Eerie sirens blast across Hawaii as it prepares for possible nuclear attack from North Korea

HONOLULU, Hawaii - Loud warning sirens have invaded the peaceful beaches of Hawaii after yet another missile launch by North Korea on Tuesday.

Hawaiian officials are calling it "the new normal," saying, though a nuclear attack is slim, they must be prepared for the worst.

The last time sirens were heard on the island was during the Cold War.

Now those sirens are back to warn residents and tourists to take cover should an attack occur.

"Get inside, stay inside, stay tuned. It sounds simple, but when you have that short of time, about 12 minutes after we get notification, 12 to 13 minutes, that is about all you can do," said Vern Miyagi, Director of Hawaii Emergency Management.

Officials say residents should buy enough non-perishable items to last for at least two weeks.

If an alert was issued from the U.S. Pacific Command to take cover, the damage and radiation contamination would determine how long residents would stay inside their homes, which could range from two to 14 days.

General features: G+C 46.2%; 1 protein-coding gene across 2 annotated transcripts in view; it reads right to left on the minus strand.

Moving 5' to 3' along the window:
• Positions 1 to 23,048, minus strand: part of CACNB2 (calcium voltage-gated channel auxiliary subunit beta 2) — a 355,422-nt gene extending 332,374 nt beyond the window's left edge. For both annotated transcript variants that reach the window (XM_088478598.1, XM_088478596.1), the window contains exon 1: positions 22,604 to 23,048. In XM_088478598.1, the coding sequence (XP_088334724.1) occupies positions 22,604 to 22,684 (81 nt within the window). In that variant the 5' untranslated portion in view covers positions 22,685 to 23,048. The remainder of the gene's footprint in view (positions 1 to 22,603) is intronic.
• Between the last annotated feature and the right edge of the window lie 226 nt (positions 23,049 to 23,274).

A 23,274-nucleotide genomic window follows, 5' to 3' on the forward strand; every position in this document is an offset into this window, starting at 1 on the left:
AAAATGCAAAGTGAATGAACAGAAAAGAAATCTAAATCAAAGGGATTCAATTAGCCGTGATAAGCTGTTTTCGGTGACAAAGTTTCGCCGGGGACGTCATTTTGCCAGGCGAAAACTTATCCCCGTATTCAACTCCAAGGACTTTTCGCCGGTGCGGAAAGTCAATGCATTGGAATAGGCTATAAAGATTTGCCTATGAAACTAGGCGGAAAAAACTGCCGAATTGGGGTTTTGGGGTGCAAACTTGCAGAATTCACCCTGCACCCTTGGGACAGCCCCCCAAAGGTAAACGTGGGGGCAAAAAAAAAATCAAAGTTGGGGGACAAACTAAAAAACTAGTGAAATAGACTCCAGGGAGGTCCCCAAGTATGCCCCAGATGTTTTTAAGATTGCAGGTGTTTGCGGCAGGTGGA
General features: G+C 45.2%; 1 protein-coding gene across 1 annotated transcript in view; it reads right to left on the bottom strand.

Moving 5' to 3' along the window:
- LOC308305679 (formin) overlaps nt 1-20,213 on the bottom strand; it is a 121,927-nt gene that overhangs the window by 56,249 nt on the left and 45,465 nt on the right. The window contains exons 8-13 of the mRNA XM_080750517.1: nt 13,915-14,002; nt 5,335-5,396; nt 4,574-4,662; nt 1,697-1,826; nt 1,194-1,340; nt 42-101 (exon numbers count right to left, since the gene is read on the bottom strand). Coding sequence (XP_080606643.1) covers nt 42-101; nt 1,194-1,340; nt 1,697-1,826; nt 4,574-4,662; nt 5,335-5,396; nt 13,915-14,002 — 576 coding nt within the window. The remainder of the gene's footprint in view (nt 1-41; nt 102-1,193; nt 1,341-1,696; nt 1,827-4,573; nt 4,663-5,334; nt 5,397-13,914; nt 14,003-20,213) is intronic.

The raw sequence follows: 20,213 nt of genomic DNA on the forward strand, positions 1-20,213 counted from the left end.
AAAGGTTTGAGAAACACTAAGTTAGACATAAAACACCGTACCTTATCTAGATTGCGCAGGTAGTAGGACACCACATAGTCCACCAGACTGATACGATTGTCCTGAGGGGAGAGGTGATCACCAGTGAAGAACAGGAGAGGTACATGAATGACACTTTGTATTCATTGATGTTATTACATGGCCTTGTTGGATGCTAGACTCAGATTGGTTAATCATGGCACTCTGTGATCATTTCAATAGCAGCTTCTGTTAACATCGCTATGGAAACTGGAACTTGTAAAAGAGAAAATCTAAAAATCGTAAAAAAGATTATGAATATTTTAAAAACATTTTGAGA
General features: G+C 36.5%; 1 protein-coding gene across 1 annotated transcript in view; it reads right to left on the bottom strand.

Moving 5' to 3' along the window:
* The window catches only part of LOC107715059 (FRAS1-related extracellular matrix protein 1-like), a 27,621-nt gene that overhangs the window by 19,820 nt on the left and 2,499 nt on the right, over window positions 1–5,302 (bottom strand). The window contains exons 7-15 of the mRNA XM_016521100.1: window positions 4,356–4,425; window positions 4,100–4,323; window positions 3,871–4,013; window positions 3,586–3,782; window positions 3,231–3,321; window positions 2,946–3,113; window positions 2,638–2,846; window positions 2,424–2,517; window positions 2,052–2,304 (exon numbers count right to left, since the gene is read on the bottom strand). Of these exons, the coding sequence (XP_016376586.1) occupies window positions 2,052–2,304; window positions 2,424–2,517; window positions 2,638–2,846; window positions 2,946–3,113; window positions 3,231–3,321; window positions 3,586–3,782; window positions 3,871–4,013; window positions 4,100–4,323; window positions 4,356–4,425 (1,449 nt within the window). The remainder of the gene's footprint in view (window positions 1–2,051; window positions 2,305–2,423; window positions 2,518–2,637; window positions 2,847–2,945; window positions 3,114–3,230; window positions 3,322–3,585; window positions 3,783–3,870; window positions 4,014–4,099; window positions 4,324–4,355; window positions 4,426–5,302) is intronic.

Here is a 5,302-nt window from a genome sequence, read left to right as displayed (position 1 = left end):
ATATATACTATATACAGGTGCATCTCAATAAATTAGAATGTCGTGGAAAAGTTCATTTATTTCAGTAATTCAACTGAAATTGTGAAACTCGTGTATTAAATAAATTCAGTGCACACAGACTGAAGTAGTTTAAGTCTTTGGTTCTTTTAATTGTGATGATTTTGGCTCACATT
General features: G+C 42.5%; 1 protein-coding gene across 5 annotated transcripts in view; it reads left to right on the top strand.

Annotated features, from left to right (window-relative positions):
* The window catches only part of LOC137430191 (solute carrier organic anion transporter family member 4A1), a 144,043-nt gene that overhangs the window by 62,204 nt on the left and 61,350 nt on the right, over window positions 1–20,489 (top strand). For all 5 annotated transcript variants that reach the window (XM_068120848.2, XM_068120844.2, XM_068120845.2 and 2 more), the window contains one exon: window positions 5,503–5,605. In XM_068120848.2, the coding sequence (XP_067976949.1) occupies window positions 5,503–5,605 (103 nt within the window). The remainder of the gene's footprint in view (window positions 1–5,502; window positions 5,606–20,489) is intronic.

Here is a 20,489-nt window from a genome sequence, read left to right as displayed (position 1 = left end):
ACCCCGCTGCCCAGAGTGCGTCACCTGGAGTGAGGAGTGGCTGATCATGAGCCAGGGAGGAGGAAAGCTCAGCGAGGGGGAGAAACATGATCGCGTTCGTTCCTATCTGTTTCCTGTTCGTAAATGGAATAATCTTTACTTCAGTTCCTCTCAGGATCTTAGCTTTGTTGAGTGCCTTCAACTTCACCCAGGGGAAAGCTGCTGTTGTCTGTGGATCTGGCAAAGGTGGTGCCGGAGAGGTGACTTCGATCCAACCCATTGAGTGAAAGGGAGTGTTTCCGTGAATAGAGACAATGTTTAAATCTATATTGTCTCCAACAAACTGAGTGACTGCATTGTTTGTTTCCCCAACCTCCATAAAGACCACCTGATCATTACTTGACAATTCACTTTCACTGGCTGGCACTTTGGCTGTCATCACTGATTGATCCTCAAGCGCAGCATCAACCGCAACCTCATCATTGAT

"The guidance to the schools right now is 48 hours -  48 hours in place depending on where their location is with respect to the impact area. The 48 hours is based on the decay of radioactivity after the event," Miyagi said at a news conference.

Beginning December 1st, the sirens will be tested monthly on the first working day of each month at 11:45 a.m. - any other time could mean an actual attack was in progress.

They sound like a tornado siren, with a wavering tone, unlike Hawaii's tsunami sirens, with a steady tone, which will also be tested monthly immediately following the nuclear attack sirens.

Officials want to remind everyone that that even though a nuclear event is unlikely, you can never be too prepared.

"We believe it is imperative that we be prepared for every disaster in today's world and that includes a nuclear attack," Hawaii Governor David Ige said.

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